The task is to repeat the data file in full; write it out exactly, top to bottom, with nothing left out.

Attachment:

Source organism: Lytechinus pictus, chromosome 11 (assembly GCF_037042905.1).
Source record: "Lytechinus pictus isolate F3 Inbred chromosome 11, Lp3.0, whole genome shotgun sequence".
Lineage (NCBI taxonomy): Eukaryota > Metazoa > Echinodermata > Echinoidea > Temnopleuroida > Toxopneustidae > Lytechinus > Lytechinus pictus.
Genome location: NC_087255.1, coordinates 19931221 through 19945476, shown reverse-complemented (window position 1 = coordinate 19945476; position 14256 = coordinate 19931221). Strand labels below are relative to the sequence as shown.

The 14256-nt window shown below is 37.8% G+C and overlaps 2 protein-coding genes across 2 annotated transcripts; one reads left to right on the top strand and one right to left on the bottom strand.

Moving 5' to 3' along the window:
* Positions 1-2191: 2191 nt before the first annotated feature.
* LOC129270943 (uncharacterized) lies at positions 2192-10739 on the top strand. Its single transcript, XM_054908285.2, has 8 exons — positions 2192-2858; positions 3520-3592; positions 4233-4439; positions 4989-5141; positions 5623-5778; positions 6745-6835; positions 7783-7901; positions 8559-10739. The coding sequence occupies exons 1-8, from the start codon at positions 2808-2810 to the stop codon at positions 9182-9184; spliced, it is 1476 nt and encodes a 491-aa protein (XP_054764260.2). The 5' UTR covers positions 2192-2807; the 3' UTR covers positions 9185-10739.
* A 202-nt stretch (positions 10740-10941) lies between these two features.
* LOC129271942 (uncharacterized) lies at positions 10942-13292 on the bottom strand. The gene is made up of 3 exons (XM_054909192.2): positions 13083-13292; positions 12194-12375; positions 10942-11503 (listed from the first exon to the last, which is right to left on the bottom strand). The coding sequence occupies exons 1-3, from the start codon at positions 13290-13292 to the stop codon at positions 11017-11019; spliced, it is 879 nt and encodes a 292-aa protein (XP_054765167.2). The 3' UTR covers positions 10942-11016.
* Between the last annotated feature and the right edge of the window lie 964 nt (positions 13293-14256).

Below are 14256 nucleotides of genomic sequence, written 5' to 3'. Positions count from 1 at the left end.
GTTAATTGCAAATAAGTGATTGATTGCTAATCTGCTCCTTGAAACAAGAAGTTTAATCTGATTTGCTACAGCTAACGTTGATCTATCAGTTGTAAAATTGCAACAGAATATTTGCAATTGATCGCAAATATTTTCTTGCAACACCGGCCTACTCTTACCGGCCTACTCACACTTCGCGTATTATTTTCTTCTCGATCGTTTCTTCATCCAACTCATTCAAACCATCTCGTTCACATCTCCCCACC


Source organism: Lytechinus pictus, chromosome 11 (assembly GCF_037042905.1).
Source record: "Lytechinus pictus isolate F3 Inbred chromosome 11, Lp3.0, whole genome shotgun sequence".
Lineage (NCBI taxonomy): Eukaryota > Metazoa > Echinodermata > Echinoidea > Temnopleuroida > Toxopneustidae > Lytechinus > Lytechinus pictus.
Genome location: NC_087255.1, coordinates 19931221 through 19945476, shown reverse-complemented (window position 1 = coordinate 19945476; position 14256 = coordinate 19931221). Strand labels below are relative to the sequence as shown.

The 14256-nt window shown below is 37.8% G+C and overlaps 2 protein-coding genes across 2 annotated transcripts; one reads left to right on the top strand and one right to left on the bottom strand.

Moving 5' to 3' along the window:
* Positions 1-2191: 2191 nt before the first annotated feature.
* LOC129270943 (uncharacterized) lies at positions 2192-10739 on the top strand. Its single transcript, XM_054908285.2, has 8 exons — positions 2192-2858; positions 3520-3592; positions 4233-4439; positions 4989-5141; positions 5623-5778; positions 6745-6835; positions 7783-7901; positions 8559-10739. The coding sequence occupies exons 1-8, from the start codon at positions 2808-2810 to the stop codon at positions 9182-9184; spliced, it is 1476 nt and encodes a 491-aa protein (XP_054764260.2). The 5' UTR covers positions 2192-2807; the 3' UTR covers positions 9185-10739.
* A 202-nt stretch (positions 10740-10941) lies between these two features.
* LOC129271942 (uncharacterized) lies at positions 10942-13292 on the bottom strand. The gene is made up of 3 exons (XM_054909192.2): positions 13083-13292; positions 12194-12375; positions 10942-11503 (listed from the first exon to the last, which is right to left on the bottom strand). The coding sequence occupies exons 1-3, from the start codon at positions 13290-13292 to the stop codon at positions 11017-11019; spliced, it is 879 nt and encodes a 292-aa protein (XP_054765167.2). The 3' UTR covers positions 10942-11016.
* Between the last annotated feature and the right edge of the window lie 964 nt (positions 13293-14256).

Below are 14256 nucleotides of genomic sequence, written 5' to 3'. Positions count from 1 at the left end.
GTTAATTGCAAATAAGTGATTGATTGCTAATCTGCTCCTTGAAACAAGAAGTTTAATCTGATTTGCTACAGCTAACGTTGATCTATCAGTTGTAAAATTGCAACAGAATATTTGCAATTGATCGCAAATATTTTCTTGCAACACCGGCCTACTCTTACCGGCCTACTCACACTTCGCGTATTATTTTCTTCTCGATCGTTTCTTCATCCAACTCATTCAAACCATCTCGTTCACATCTCCCCACC